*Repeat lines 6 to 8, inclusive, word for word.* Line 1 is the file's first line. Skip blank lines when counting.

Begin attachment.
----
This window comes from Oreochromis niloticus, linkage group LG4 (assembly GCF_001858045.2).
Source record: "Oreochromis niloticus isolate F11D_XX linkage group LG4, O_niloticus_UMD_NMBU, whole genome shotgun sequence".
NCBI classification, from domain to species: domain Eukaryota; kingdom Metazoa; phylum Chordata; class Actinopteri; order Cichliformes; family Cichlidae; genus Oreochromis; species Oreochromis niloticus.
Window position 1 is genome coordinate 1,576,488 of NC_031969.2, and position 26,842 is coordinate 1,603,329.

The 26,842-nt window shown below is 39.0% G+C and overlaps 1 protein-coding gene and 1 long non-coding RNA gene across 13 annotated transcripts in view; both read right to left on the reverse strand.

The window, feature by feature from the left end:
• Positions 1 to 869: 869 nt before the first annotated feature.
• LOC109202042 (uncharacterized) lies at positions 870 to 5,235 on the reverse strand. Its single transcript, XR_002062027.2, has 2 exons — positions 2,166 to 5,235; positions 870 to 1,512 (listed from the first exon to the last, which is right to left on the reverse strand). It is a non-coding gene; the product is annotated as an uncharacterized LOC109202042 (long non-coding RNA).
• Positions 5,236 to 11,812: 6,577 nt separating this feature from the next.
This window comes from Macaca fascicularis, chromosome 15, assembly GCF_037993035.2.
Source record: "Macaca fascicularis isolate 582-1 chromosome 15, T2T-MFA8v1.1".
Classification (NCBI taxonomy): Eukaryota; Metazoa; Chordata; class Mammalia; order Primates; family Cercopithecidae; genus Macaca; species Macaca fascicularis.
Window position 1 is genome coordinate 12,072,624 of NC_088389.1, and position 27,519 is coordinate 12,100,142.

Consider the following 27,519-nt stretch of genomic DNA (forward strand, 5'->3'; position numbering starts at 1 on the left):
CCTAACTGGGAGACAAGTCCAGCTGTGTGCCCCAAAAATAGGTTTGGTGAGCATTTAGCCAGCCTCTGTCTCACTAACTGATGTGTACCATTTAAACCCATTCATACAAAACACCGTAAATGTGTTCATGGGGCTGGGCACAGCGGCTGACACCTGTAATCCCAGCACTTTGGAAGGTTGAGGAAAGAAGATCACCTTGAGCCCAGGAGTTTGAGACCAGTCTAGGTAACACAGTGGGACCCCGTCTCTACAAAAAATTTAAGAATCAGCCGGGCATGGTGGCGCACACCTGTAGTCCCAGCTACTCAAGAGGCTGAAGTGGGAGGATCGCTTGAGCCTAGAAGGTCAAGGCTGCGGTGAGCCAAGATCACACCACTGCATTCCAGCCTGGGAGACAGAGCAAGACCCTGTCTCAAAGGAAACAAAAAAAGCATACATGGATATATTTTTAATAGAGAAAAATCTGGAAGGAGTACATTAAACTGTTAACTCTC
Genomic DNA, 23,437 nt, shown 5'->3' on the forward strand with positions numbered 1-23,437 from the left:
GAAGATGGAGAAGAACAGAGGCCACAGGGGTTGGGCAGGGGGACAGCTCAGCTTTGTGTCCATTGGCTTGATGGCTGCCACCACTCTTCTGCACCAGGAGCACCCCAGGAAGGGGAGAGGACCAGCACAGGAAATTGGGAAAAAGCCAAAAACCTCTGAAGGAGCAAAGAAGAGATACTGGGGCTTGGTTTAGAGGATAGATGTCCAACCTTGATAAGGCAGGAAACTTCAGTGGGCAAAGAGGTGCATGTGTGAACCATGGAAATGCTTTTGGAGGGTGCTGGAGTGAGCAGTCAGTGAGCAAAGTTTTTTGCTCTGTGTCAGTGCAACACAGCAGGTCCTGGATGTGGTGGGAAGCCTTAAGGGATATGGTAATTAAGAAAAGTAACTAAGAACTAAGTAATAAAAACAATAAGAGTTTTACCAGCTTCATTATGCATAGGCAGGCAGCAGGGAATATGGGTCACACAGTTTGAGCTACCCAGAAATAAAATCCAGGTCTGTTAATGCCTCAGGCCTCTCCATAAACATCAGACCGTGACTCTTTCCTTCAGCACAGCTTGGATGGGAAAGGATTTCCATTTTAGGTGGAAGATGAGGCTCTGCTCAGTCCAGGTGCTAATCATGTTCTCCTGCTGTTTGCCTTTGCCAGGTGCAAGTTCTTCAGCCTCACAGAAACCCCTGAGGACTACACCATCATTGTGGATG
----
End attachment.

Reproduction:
The window, feature by feature from the left end:
• Positions 1 to 869: 869 nt before the first annotated feature.
• LOC109202042 (uncharacterized) lies at positions 870 to 5,235 on the reverse strand. Its single transcript, XR_002062027.2, has 2 exons — positions 2,166 to 5,235; positions 870 to 1,512 (listed from the first exon to the last, which is right to left on the reverse strand). It is a non-coding gene; the product is annotated as an uncharacterized LOC109202042 (long non-coding RNA).